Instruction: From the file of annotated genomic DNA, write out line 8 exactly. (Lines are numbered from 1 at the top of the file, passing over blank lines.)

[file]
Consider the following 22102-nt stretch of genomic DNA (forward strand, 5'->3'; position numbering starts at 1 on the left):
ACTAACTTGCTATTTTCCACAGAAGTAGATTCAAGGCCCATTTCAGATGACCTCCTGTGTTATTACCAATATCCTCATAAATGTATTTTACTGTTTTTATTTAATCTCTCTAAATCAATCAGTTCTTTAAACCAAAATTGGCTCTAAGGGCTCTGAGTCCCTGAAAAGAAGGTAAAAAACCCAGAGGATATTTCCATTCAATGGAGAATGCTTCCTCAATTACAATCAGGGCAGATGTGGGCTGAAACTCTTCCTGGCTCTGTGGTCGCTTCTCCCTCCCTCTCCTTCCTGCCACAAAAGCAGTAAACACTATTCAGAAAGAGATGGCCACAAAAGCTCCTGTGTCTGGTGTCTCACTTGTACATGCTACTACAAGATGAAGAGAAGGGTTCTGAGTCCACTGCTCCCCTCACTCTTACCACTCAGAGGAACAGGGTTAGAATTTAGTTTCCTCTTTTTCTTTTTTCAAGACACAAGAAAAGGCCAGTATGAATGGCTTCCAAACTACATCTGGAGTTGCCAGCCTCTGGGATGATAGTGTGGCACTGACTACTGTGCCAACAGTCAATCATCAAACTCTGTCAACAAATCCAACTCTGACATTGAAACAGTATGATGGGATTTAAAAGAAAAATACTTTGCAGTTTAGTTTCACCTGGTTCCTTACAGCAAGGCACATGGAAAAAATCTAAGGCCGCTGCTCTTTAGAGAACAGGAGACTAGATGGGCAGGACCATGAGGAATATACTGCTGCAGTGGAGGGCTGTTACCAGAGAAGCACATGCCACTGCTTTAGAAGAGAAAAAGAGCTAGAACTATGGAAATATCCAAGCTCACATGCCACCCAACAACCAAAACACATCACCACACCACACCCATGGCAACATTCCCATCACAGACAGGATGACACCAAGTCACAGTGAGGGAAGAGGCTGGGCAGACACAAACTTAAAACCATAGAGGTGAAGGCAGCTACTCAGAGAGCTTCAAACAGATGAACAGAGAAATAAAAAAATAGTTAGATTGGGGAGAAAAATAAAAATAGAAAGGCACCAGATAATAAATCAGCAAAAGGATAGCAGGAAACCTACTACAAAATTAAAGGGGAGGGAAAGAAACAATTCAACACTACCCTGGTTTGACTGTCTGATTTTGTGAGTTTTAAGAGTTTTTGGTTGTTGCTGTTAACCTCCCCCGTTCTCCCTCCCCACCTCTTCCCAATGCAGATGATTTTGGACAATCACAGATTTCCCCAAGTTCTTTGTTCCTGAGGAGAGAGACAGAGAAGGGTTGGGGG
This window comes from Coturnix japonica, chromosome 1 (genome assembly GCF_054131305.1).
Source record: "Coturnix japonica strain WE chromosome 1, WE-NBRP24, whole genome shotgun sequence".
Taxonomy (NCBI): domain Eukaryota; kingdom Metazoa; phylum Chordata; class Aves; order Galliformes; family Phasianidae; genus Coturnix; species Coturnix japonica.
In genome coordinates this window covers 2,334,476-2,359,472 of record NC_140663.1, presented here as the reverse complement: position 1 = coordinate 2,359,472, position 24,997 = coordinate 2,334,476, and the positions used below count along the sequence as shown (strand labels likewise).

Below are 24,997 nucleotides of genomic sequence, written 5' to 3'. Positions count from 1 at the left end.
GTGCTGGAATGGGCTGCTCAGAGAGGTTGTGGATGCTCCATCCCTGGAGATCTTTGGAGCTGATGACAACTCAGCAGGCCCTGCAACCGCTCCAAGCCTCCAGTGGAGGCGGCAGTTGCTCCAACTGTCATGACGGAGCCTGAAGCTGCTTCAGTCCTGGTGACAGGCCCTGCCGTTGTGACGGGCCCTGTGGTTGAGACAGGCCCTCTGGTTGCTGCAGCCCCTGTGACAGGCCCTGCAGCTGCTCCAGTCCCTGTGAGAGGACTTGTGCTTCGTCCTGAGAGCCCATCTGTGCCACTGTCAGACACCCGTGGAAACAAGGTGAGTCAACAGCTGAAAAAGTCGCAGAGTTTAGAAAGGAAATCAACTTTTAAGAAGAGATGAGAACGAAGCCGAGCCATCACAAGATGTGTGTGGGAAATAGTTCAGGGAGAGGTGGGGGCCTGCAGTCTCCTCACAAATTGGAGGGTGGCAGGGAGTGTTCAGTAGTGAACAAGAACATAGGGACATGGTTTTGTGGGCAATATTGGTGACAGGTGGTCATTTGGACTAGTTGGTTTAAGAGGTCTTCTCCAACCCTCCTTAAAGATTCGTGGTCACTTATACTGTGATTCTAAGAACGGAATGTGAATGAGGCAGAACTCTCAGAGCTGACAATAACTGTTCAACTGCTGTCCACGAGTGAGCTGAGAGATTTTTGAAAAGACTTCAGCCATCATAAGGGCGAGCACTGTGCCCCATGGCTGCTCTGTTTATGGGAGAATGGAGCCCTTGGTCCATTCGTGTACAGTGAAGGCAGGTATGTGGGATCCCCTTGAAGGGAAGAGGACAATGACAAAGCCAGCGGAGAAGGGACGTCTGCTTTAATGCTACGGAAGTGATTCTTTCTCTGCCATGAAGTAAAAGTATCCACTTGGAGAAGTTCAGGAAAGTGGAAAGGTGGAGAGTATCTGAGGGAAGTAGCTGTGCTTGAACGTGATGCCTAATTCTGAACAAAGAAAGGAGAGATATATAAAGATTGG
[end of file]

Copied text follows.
GTGCTGGAATGGGCTGCTCAGAGAGGTTGTGGATGCTCCATCCCTGGAGATCTTTGGAGCTGATGACAACTCAGCAGGCCCTGCAACCGCTCCAAGCCTCCAGTGGAGGCGGCAGTTGCTCCAACTGTCATGACGGAGCCTGAAGCTGCTTCAGTCCTGGTGACAGGCCCTGCCGTTGTGACGGGCCCTGTGGTTGAGACAGGCCCTCTGGTTGCTGCAGCCCCTGTGACAGGCCCTGCAGCTGCTCCAGTCCCTGTGAGAGGACTTGTGCTTCGTCCTGAGAGCCCATCTGTGCCACTGTCAGACACCCGTGGAAACAAGGTGAGTCAACAGCTGAAAAAGTCGCAGAGTTTAGAAAGGAAATCAACTTTTAAGAAGAGATGAGAACGAAGCCGAGCCATCACAAGATGTGTGTGGGAAATAGTTCAGGGAGAGGTGGGGGCCTGCAGTCTCCTCACAAATTGGAGGGTGGCAGGGAGTGTTCAGTAGTGAACAAGAACATAGGGACATGGTTTTGTGGGCAATATTGGTGACAGGTGGTCATTTGGACTAGTTGGTTTAAGAGGTCTTCTCCAACCCTCCTTAAAGATTCGTGGTCACTTATACTGTGATTCTAAGAACGGAATGTGAATGAGGCAGAACTCTCAGAGCTGACAATAACTGTTCAACTGCTGTCCACGAGTGAGCTGAGAGATTTTTGAAAAGACTTCAGCCATCATAAGGGCGAGCACTGTGCCCCATGGCTGCTCTGTTTATGGGAGAATGGAGCCCTTGGTCCATTCGTGTACAGTGAAGGCAGGTATGTGGGATCCCCTTGAAGGGAAGAGGACAATGACAAAGCCAGCGGAGAAGGGACGTCTGCTTTAATGCTACGGAAGTGATTCTTTCTCTGCCATGAAGTAAAAGTATCCACTTGGAGAAGTTCAGGAAAGTGGAAAGGTGGAGAGTATCTGAGGGAAGTAGCTGTGCTTGAACGTGATGCCTAATTCTGAACAAAGAAAGGAGAGATATATAAAGATTGG